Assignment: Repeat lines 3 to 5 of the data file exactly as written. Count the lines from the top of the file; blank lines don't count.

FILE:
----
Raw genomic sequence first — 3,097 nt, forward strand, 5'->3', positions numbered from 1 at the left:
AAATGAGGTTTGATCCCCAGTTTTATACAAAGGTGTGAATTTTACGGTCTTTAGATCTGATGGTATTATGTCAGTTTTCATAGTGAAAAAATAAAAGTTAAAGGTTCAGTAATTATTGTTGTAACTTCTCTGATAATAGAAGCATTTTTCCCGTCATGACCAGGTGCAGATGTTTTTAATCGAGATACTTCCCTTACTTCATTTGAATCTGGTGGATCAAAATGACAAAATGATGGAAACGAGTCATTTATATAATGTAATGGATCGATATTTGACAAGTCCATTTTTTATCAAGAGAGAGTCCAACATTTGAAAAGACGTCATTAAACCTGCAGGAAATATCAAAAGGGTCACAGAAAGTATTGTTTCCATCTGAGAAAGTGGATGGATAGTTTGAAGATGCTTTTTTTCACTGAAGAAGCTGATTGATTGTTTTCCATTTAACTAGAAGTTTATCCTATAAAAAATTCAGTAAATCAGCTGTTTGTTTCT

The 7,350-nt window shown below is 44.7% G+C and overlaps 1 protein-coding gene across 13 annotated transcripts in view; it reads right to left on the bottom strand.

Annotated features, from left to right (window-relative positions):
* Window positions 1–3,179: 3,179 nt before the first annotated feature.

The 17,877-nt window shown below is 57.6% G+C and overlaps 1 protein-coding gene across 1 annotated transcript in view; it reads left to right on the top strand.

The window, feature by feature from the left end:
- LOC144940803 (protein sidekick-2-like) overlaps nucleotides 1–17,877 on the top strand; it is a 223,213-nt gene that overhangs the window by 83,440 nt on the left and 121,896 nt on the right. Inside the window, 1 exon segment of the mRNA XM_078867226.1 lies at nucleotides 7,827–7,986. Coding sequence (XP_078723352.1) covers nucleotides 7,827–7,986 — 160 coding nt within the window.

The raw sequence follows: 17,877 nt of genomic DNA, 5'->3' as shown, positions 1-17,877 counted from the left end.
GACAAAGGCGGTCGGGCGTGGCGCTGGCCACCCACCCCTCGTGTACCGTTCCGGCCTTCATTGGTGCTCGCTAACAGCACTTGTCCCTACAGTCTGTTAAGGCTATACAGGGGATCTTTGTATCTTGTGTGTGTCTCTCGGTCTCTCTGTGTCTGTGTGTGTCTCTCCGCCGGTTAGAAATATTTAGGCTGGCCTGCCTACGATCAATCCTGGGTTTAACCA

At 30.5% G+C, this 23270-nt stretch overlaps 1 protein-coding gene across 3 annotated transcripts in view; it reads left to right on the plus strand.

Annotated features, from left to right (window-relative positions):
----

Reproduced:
The 7,350-nt window shown below is 44.7% G+C and overlaps 1 protein-coding gene across 13 annotated transcripts in view; it reads right to left on the bottom strand.

Annotated features, from left to right (window-relative positions):
* Window positions 1–3,179: 3,179 nt before the first annotated feature.